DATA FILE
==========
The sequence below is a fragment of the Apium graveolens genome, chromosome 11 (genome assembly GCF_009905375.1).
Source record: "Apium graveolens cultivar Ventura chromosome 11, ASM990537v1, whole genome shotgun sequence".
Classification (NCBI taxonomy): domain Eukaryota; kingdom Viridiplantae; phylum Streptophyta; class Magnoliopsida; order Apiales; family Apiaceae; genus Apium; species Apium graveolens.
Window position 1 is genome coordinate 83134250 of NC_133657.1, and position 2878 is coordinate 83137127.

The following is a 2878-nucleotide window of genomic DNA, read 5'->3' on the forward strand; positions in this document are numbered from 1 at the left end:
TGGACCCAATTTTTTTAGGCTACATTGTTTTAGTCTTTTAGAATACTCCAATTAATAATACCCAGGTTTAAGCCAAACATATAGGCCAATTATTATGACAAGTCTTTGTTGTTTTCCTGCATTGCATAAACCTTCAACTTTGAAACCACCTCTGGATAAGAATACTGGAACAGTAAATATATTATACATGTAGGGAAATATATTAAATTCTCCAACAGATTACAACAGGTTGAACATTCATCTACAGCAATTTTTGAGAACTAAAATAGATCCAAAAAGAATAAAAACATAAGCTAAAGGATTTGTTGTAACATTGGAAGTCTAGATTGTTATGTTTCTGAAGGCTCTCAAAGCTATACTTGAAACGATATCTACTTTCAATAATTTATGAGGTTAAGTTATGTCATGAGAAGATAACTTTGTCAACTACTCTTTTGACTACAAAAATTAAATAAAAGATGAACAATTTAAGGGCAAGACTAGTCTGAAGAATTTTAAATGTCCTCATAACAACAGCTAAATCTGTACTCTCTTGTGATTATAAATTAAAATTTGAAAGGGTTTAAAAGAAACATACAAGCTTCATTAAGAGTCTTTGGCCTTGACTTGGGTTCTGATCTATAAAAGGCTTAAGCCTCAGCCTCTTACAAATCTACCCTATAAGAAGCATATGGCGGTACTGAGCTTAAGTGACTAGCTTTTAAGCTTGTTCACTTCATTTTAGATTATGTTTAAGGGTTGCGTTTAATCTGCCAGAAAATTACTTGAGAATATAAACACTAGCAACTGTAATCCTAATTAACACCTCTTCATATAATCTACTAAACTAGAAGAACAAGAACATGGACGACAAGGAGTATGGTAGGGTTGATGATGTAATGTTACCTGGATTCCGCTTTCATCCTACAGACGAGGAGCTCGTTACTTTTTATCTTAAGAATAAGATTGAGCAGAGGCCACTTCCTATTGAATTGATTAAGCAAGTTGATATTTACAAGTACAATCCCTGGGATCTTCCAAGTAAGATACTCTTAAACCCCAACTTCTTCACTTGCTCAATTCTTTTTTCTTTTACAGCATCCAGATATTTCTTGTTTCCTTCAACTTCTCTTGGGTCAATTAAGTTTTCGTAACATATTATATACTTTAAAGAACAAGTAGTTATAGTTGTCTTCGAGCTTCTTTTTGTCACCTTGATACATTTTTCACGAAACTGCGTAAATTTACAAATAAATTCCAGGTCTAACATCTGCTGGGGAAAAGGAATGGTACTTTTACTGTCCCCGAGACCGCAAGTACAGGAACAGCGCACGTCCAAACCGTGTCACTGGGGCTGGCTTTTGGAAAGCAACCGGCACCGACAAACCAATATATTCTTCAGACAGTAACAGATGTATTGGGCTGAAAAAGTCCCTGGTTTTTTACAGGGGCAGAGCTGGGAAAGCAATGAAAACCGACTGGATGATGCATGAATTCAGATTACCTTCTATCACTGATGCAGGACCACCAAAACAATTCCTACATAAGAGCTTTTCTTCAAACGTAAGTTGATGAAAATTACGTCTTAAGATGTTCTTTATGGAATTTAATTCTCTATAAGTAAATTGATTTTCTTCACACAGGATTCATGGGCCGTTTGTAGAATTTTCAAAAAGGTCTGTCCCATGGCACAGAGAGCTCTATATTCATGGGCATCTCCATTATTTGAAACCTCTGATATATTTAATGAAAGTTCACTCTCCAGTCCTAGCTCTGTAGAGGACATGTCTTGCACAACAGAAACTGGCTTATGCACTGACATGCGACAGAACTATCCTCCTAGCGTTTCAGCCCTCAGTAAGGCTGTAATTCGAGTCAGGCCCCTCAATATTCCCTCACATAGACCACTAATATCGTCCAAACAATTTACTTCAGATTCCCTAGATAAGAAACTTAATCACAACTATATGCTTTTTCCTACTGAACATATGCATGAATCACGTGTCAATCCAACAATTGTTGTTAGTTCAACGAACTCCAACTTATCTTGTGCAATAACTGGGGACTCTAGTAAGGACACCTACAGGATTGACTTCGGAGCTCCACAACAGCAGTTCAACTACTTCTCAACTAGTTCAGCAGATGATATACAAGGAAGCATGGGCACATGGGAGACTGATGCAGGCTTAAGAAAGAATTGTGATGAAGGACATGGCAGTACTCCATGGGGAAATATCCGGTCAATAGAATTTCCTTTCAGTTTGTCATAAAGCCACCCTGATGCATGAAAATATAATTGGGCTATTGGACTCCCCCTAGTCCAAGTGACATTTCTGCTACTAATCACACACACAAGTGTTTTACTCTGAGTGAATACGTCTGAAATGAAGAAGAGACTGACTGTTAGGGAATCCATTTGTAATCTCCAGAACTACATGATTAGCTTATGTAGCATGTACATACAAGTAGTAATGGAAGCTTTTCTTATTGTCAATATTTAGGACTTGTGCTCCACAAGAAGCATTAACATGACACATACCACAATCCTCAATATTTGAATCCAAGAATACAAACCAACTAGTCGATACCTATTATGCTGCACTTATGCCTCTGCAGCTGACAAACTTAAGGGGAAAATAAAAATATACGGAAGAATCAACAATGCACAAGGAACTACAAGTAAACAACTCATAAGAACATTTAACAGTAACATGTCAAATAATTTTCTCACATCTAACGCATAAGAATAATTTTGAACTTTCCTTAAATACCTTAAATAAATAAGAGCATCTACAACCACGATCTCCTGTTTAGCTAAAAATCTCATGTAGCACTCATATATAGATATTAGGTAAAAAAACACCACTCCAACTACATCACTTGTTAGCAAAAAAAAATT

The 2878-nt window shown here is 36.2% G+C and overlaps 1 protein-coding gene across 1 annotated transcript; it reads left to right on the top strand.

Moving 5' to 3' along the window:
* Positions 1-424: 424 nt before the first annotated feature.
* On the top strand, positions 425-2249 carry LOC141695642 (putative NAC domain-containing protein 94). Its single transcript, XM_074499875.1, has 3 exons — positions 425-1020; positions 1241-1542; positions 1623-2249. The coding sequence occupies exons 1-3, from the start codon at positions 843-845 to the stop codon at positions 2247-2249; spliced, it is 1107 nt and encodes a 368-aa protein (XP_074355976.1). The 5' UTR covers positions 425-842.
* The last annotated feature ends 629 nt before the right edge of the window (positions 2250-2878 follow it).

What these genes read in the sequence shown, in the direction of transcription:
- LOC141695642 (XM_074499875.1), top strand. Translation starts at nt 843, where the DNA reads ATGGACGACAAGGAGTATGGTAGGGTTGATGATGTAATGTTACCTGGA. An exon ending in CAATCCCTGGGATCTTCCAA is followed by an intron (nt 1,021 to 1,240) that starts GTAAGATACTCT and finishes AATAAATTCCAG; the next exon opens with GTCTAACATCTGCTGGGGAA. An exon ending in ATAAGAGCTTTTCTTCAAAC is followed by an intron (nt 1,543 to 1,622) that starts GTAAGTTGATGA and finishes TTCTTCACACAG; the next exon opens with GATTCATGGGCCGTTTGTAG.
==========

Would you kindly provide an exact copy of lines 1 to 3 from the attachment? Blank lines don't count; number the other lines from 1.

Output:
The sequence below is a fragment of the Apium graveolens genome, chromosome 11 (genome assembly GCF_009905375.1).
Source record: "Apium graveolens cultivar Ventura chromosome 11, ASM990537v1, whole genome shotgun sequence".
Classification (NCBI taxonomy): domain Eukaryota; kingdom Viridiplantae; phylum Streptophyta; class Magnoliopsida; order Apiales; family Apiaceae; genus Apium; species Apium graveolens.